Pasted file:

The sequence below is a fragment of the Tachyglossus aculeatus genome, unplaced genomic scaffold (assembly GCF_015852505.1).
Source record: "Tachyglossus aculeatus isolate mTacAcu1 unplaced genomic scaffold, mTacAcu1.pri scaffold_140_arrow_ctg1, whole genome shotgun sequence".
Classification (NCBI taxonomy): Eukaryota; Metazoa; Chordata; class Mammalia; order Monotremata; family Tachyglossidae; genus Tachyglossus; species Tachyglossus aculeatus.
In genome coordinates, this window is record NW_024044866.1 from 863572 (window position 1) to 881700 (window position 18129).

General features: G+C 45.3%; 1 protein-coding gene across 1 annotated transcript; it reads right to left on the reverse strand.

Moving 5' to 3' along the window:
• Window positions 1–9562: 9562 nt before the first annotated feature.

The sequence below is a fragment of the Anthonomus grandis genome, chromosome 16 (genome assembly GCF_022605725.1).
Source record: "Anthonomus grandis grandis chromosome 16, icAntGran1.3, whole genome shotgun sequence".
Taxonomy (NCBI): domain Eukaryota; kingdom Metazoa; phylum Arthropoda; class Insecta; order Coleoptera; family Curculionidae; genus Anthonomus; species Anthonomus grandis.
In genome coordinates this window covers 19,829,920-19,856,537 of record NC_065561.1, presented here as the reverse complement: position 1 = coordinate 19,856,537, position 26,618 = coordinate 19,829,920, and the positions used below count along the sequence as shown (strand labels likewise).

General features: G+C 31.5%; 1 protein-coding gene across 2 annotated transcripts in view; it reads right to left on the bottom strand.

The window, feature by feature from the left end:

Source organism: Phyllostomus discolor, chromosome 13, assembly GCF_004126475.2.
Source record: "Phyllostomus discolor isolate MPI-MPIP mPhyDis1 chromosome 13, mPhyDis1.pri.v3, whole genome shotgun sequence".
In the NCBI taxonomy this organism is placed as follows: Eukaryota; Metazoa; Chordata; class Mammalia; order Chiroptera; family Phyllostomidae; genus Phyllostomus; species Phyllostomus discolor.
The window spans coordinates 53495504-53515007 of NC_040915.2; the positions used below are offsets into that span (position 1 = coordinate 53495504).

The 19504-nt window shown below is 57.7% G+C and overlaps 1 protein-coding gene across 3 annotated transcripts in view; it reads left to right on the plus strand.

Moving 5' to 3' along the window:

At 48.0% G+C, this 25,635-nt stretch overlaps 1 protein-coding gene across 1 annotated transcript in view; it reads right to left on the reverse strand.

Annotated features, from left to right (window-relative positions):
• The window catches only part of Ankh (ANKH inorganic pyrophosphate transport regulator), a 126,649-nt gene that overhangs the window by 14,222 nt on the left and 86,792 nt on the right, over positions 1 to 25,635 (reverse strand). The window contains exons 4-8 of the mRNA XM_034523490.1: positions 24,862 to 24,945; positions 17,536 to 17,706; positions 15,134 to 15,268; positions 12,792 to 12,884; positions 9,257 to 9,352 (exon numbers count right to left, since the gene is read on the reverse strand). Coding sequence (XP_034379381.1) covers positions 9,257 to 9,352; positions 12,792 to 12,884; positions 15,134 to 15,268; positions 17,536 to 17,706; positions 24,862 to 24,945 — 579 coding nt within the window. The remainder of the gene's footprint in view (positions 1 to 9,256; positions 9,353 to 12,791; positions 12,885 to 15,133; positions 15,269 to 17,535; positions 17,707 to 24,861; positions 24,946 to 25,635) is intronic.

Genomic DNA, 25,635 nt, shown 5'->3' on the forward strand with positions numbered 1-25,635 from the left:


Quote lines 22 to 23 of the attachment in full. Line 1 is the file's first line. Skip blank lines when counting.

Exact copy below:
• The window catches only part of Ankh (ANKH inorganic pyrophosphate transport regulator), a 126,649-nt gene that overhangs the window by 14,222 nt on the left and 86,792 nt on the right, over positions 1 to 25,635 (reverse strand). The window contains exons 4-8 of the mRNA XM_034523490.1: positions 24,862 to 24,945; positions 17,536 to 17,706; positions 15,134 to 15,268; positions 12,792 to 12,884; positions 9,257 to 9,352 (exon numbers count right to left, since the gene is read on the reverse strand). Coding sequence (XP_034379381.1) covers positions 9,257 to 9,352; positions 12,792 to 12,884; positions 15,134 to 15,268; positions 17,536 to 17,706; positions 24,862 to 24,945 — 579 coding nt within the window. The remainder of the gene's footprint in view (positions 1 to 9,256; positions 9,353 to 12,791; positions 12,885 to 15,133; positions 15,269 to 17,535; positions 17,707 to 24,861; positions 24,946 to 25,635) is intronic.

Genomic DNA, 25,635 nt, shown 5'->3' on the forward strand with positions numbered 1-25,635 from the left: